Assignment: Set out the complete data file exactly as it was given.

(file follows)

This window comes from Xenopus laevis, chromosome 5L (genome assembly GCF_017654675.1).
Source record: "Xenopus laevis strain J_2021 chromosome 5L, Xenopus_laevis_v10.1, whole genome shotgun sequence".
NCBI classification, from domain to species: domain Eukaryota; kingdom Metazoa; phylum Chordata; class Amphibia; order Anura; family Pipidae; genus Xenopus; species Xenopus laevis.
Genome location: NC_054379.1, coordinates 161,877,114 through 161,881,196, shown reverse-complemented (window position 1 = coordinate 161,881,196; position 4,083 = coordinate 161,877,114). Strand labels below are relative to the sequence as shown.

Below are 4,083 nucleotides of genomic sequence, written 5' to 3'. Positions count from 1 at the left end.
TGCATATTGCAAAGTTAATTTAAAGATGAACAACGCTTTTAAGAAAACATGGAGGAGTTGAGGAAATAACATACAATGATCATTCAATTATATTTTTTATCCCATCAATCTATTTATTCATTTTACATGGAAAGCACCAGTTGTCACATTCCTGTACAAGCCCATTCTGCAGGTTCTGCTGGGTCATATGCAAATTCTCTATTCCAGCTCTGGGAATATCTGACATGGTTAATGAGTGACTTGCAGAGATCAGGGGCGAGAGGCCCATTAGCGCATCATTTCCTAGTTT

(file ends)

This window comes from Xenopus laevis, chromosome 5L (genome assembly GCF_017654675.1).
Source record: "Xenopus laevis strain J_2021 chromosome 5L, Xenopus_laevis_v10.1, whole genome shotgun sequence".
NCBI classification, from domain to species: domain Eukaryota; kingdom Metazoa; phylum Chordata; class Amphibia; order Anura; family Pipidae; genus Xenopus; species Xenopus laevis.
Genome location: NC_054379.1, coordinates 161,877,114 through 161,881,196, shown reverse-complemented (window position 1 = coordinate 161,881,196; position 4,083 = coordinate 161,877,114). Strand labels below are relative to the sequence as shown.

Below are 4,083 nucleotides of genomic sequence, written 5' to 3'. Positions count from 1 at the left end.
TGCATATTGCAAAGTTAATTTAAAGATGAACAACGCTTTTAAGAAAACATGGAGGAGTTGAGGAAATAACATACAATGATCATTCAATTATATTTTTTATCCCATCAATCTATTTATTCATTTTACATGGAAAGCACCAGTTGTCACATTCCTGTACAAGCCCATTCTGCAGGTTCTGCTGGGTCATATGCAAATTCTCTATTCCAGCTCTGGGAATATCTGACATGGTTAATGAGTGACTTGCAGAGATCAGGGGCGAGAGGCCCATTAGCGCATCATTTCCTAGTTT